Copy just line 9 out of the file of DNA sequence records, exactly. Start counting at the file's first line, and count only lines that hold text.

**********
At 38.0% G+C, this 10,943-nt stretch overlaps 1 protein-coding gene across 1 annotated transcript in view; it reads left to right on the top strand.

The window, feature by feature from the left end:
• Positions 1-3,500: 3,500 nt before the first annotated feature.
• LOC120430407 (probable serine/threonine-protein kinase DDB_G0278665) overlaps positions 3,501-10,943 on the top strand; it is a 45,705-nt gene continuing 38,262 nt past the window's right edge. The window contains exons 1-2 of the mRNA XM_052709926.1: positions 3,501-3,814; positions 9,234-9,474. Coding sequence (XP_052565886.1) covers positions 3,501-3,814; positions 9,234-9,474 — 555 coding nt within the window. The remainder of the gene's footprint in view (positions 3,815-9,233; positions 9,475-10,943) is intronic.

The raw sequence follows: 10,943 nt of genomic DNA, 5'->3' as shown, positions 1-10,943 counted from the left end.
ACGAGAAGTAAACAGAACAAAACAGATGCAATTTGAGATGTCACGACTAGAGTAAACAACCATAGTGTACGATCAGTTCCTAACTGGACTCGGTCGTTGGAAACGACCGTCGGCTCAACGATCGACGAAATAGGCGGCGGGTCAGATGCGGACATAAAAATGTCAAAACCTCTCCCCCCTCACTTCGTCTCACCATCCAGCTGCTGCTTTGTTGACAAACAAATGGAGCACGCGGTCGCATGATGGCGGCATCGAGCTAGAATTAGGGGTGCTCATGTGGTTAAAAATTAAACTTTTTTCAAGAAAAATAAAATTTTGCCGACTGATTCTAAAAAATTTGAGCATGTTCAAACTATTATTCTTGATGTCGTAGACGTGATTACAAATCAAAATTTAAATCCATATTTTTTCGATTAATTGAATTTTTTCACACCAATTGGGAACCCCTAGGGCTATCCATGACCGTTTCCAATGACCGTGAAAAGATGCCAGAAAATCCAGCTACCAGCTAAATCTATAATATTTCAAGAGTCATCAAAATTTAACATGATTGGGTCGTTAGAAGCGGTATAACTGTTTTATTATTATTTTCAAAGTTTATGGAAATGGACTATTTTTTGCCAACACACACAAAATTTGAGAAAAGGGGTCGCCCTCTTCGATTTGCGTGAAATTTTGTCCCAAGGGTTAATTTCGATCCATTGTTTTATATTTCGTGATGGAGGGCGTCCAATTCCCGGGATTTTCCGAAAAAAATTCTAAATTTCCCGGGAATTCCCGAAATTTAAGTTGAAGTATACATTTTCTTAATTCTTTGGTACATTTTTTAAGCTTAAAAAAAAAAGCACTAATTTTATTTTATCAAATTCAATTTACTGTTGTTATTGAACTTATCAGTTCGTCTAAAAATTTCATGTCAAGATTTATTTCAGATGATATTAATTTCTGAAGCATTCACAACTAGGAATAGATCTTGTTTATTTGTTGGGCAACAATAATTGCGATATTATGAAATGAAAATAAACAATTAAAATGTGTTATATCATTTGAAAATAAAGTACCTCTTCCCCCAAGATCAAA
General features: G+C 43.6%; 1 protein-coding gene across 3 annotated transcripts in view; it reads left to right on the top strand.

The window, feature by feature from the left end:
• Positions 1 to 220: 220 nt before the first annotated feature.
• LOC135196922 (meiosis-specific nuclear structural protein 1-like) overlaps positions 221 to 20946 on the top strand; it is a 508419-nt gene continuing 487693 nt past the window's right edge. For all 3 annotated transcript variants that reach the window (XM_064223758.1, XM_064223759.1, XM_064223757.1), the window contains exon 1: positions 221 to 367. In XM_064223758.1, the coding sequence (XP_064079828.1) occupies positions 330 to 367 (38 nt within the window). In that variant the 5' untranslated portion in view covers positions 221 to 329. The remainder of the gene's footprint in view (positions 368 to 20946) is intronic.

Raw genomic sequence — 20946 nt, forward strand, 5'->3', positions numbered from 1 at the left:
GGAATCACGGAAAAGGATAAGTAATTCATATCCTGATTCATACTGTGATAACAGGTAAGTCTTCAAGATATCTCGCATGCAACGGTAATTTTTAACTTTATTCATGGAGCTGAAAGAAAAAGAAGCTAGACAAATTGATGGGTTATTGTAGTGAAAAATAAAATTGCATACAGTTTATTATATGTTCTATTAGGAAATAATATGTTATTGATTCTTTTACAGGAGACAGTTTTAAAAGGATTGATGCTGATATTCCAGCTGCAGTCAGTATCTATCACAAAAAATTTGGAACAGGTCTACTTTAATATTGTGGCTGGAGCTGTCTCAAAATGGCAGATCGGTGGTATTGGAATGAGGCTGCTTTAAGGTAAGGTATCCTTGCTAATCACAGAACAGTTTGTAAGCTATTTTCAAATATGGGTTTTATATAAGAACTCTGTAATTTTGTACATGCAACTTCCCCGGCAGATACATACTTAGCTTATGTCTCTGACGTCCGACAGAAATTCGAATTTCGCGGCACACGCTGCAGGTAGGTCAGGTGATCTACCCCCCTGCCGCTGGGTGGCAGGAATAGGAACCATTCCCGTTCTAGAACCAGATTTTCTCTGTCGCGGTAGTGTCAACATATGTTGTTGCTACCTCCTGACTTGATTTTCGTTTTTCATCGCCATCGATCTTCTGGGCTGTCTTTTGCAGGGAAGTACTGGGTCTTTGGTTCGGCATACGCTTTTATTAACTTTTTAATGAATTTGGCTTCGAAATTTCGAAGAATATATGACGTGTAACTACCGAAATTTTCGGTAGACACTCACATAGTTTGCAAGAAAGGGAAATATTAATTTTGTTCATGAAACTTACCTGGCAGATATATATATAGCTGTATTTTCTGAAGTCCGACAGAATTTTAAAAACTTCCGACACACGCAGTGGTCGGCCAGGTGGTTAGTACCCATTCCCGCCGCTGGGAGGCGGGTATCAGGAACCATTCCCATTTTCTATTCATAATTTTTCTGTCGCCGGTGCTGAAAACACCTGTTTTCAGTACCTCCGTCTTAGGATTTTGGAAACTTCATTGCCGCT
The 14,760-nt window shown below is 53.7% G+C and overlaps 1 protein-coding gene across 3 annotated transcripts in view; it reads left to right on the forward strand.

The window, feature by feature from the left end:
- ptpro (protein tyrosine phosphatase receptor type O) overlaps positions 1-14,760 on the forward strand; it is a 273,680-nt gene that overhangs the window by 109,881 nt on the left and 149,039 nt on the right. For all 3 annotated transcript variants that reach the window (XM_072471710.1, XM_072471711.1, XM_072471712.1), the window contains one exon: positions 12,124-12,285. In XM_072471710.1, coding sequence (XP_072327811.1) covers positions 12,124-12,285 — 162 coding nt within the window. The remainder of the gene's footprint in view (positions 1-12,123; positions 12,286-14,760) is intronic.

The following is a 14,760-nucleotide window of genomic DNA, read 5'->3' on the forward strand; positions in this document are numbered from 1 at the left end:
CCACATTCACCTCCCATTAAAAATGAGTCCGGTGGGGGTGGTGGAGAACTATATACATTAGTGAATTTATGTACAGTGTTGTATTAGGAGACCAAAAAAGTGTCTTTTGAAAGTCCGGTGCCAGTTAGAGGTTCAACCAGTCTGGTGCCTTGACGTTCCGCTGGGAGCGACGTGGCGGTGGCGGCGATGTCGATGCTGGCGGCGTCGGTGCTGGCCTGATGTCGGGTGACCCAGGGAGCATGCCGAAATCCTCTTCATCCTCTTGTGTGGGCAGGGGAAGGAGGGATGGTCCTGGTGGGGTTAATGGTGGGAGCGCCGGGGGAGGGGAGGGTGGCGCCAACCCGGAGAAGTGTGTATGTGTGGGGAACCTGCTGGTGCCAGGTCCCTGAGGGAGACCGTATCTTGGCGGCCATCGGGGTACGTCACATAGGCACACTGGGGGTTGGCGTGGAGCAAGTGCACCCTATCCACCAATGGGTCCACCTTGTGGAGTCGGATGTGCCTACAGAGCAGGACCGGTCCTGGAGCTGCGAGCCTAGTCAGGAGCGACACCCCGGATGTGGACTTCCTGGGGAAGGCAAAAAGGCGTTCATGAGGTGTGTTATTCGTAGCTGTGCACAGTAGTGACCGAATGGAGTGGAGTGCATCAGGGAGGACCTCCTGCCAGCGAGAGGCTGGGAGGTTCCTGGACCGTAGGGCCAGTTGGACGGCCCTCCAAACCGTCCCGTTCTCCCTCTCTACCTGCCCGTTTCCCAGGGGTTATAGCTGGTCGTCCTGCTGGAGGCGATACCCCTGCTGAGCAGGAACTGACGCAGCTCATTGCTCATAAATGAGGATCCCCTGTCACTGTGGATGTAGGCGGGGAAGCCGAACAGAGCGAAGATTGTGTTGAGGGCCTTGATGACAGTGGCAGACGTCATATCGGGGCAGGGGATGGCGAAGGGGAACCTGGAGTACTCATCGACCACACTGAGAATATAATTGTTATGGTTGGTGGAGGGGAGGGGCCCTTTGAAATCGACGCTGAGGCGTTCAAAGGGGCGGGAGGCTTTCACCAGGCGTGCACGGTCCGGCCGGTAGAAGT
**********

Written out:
• Positions 1 to 220: 220 nt before the first annotated feature.